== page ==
Solinc is now a part of a company organization that has been around since the 1960s, which gives it access to a wealth of knowledge about the economic environment in East Africa.

Small-scale (PICO) appliances and solar household systems make up most of Solinc’s overall sales. They aim at the off-grid sector. They distribute goods to important off-grid solar vendors including Mobisol and M-KOPA. Due to the major reliance of these off-grid suppliers on donor money, Solinc has indirectly benefited from these funds in the growth of this market segment.

What does Solinc do?

Solinc offers renewable energy solutions with high reliability and resistance to harsh environments as Africa has. They offer high power with a module efficiency of up to 21.3%, thus high customer value and return on investment. On their list are high energy yield and unique designs for optimized energy production, and electroluminescence tested to ensure micro-crack-free panels.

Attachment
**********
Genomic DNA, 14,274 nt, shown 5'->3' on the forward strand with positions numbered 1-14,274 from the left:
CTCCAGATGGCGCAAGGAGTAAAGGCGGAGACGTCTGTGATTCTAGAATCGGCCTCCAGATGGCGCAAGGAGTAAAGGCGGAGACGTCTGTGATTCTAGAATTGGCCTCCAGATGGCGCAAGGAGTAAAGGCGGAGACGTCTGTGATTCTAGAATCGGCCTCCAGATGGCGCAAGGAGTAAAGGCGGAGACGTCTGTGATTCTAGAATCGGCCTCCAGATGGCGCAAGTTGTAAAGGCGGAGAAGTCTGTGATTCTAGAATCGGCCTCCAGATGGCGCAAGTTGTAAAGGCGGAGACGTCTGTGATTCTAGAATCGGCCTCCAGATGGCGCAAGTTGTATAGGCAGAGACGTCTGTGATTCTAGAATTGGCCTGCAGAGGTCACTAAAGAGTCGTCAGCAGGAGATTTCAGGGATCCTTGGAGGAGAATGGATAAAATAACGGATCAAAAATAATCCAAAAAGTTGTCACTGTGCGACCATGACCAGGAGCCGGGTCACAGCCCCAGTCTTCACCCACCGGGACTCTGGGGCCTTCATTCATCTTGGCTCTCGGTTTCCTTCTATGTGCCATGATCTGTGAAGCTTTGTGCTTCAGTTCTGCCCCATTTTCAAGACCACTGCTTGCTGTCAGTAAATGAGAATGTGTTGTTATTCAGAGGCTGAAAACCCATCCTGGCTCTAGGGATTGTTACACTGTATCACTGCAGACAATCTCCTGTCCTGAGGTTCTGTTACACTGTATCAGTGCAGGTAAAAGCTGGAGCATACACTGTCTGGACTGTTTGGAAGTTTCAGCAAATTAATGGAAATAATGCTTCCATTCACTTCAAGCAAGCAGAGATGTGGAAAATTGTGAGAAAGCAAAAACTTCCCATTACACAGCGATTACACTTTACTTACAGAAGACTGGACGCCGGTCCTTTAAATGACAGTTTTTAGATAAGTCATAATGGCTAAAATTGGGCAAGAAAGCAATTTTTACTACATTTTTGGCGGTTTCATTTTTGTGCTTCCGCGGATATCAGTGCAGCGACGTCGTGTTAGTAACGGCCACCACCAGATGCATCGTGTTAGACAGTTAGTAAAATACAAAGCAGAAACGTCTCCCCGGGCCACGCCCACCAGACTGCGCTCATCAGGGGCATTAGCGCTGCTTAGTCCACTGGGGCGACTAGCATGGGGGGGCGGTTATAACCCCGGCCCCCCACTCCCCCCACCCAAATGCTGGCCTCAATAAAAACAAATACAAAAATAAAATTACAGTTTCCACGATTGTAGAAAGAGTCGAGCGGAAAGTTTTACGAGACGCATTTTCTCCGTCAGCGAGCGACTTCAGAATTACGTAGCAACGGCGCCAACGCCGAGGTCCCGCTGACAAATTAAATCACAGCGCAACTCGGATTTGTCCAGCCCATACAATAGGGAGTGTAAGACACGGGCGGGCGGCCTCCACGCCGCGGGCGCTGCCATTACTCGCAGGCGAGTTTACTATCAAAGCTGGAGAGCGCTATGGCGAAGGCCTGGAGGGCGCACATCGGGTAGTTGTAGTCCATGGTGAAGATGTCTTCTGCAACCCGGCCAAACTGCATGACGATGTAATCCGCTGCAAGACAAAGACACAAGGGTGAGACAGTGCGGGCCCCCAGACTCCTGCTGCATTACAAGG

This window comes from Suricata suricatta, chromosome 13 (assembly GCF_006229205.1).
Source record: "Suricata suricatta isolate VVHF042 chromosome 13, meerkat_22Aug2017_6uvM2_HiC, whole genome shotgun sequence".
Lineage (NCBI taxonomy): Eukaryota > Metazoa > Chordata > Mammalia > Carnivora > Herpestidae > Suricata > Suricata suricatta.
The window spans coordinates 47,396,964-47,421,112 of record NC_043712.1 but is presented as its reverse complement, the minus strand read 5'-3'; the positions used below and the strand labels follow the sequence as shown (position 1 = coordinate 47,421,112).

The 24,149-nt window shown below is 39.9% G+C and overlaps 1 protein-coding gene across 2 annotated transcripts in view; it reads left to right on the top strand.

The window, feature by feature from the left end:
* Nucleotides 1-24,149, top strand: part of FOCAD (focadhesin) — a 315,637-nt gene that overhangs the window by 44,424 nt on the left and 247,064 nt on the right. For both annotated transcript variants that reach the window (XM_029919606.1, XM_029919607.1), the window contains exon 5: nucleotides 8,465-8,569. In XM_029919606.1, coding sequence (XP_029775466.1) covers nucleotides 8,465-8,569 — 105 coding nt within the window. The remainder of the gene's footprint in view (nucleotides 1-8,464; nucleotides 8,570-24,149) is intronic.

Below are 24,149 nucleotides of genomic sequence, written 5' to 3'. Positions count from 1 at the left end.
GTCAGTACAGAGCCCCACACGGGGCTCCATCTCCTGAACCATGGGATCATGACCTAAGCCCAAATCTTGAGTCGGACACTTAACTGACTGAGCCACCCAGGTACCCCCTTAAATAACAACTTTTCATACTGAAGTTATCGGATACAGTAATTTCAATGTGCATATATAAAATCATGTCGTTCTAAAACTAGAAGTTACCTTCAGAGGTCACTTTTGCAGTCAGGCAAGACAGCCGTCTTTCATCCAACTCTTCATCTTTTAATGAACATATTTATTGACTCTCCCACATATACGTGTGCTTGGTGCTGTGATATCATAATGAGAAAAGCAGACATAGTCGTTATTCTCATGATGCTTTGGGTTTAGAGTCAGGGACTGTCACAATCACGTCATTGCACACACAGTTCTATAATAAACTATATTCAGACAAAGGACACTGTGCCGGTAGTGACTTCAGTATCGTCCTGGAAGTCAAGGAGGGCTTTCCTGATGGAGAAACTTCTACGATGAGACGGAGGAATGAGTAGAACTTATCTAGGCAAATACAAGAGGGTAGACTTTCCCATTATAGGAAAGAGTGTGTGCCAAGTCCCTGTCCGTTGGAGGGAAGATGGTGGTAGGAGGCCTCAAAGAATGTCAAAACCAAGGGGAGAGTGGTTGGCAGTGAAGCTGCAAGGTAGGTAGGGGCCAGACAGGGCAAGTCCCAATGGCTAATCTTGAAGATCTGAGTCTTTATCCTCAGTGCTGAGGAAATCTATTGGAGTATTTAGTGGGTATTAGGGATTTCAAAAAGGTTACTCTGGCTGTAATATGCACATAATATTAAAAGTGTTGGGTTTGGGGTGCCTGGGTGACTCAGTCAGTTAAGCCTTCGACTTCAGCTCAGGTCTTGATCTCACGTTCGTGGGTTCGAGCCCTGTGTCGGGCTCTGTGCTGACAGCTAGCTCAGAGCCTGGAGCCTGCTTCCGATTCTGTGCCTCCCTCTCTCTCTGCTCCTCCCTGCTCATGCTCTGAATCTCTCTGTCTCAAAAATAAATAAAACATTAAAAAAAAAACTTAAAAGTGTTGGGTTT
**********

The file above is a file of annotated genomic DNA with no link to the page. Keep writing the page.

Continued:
The crew Solinc employs and works on the ground will continue to provide service with the maintenance of their products whenever needed.

In sense of grid-tie solar systems Solinc offer, they provide off-grid solar systems, heat pumps and exchanges, and solar panel testing and installation maintenance.

Solinc, a firm with years of experience in solar production, say they are the only one on the continent with equipment that can test the caliber of solar cells and guarantee panel outputs.

It’s not easy to invest in Africa, but it’s good to know there is a firm that can guarantee they do not sell subpar products.